Now, girls aren’t allowed past the lounge, but the head RA’s apartment opens into the entrance hall, so we knew we could get him to get Matthew for us. Since McCarrell isn’t a very popular hanging-out spot, we weren’t too worried about an audience.
We got to McCarrell, momentarily paused to question the wisdom of this plan, stopped questioning, opened the door–and discovered a crowd of people in the lounge. Great. I turned my face away from them and made fake sobbing sounds. “It just hurts so bad,” I whimpered into Megan’s shoulder. Wiping invisible tears off my face, I added, “and I wish all these people weren’t here right now.” (And let it be known I really did wish that.)
Kristen pounded on Isaiah’s door. “We need to see Matthew. It’s serious.”
Matthew took forever to get down there, meaning I stood in the entrance to McCarrell for a full seven minutes fake crying while the other girls stifled laughter. He finally arrived, at which point Kristen handed him the infraction we had so painstakingly written.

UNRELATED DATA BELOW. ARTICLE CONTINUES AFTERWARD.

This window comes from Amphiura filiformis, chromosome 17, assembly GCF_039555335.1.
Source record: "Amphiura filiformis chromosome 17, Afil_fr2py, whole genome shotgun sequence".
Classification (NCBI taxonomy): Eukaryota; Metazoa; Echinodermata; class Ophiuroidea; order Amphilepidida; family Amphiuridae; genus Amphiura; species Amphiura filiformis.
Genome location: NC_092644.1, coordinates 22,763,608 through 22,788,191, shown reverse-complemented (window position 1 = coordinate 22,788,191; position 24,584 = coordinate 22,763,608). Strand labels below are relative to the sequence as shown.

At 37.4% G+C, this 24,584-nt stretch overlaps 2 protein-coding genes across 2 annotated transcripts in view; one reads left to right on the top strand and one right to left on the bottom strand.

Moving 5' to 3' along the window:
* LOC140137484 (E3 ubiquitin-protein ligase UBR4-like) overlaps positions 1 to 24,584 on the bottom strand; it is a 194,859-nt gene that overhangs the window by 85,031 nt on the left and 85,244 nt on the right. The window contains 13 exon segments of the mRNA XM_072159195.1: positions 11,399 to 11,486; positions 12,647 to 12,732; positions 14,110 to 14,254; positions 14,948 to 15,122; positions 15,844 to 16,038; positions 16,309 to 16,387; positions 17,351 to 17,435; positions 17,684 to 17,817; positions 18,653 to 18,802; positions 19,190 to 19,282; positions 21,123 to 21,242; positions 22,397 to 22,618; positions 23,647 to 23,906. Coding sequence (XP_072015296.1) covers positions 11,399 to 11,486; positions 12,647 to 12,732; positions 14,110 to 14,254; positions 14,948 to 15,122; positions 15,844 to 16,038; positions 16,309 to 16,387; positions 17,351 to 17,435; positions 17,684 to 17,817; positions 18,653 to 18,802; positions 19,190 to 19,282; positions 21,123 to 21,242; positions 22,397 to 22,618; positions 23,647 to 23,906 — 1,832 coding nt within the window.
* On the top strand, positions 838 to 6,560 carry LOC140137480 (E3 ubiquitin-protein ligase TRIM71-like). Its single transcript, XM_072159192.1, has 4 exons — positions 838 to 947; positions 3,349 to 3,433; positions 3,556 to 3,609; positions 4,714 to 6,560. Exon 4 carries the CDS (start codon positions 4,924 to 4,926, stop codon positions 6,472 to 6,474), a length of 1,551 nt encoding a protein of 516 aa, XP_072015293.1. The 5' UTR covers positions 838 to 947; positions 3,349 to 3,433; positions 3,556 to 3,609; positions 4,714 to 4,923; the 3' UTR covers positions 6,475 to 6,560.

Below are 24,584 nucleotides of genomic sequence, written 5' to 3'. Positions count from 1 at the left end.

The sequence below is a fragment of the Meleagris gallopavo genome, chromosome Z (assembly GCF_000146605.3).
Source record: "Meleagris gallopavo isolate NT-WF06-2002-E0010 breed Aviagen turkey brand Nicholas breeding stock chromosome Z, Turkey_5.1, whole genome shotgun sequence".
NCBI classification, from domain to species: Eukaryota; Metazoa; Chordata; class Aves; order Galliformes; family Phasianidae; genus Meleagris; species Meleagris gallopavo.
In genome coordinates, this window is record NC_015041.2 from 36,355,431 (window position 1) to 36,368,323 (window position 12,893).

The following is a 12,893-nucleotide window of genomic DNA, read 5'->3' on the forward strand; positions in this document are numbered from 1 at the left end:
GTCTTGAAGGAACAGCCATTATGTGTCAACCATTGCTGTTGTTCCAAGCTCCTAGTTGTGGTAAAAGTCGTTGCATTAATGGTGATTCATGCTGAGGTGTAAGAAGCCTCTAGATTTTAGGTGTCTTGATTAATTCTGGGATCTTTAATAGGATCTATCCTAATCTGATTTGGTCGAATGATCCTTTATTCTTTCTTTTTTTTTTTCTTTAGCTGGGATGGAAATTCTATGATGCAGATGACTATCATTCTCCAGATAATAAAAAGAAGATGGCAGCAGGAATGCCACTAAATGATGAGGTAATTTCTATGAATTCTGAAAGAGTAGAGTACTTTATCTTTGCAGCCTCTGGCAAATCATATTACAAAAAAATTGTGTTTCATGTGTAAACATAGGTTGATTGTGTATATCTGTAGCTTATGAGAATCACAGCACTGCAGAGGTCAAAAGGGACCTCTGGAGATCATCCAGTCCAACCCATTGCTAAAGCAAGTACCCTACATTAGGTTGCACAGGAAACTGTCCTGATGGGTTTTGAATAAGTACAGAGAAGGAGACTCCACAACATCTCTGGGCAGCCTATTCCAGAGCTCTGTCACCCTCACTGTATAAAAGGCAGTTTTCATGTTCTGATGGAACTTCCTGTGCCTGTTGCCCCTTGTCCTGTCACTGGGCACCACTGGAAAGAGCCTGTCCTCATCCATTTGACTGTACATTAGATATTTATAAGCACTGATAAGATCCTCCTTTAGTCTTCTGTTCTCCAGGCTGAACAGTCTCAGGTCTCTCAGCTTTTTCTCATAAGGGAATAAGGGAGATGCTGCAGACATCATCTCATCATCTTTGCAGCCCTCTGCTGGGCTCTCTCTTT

“Is this all?” he queried, quite seriously astonished. “You didn’t bring me cookies? …why else would you even be over here?”
“He doesn’t even care about my feelings!” I wailed dramatically.
He gazed at me apathetically and waved the infraction. “I’ll put it in my scrapbook.”
Walking away from the dorm, I turned to the friends who had encouraged me to participate in this odd activity. “Guys. Did I really just fake cry in the boys’ dorm for like ten minutes?”
“That was really weird.”
3. Box Mix Muffins Sometimes Just Taste Mediocre
Glancing at my desk Sunday morning, I noticed the two remaining muffins from the Friday night sleepover. I decided to give them away on our van ride to church. Grabbing the Walmart bag I had put them in–lacking any Tupperware, you see–I headed to find Katie and Kristen. I believe I was actually ready before them this morning, and thus stood waiting in the hall for them to be ready to leave.
“I still have leftover muffins,” I casually remarked. “I was thinking about giving them to the guys on the way to church.”